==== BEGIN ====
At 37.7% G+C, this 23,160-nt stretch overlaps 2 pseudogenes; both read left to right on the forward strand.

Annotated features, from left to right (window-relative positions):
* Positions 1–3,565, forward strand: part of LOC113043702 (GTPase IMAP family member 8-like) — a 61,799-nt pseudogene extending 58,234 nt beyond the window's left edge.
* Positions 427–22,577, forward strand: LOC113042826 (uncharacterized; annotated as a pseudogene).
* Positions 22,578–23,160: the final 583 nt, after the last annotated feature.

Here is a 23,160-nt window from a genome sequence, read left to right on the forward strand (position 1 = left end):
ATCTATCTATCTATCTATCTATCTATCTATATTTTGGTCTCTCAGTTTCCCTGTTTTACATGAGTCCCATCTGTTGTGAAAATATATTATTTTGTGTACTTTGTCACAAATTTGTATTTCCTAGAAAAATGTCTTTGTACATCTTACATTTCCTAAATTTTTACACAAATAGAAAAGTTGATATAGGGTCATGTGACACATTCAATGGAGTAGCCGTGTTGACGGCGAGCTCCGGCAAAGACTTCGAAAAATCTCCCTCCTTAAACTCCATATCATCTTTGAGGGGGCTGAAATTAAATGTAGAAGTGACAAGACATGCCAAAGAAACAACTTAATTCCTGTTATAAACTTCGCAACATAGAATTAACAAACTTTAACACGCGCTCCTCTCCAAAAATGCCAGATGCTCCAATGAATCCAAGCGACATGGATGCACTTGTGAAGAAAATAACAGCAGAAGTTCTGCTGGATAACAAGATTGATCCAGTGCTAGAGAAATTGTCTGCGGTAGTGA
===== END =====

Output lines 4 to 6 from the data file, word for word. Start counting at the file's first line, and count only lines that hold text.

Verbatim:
* Positions 427–22,577, forward strand: LOC113042826 (uncharacterized; annotated as a pseudogene).
* Positions 22,578–23,160: the final 583 nt, after the last annotated feature.

Here is a 23,160-nt window from a genome sequence, read left to right on the forward strand (position 1 = left end):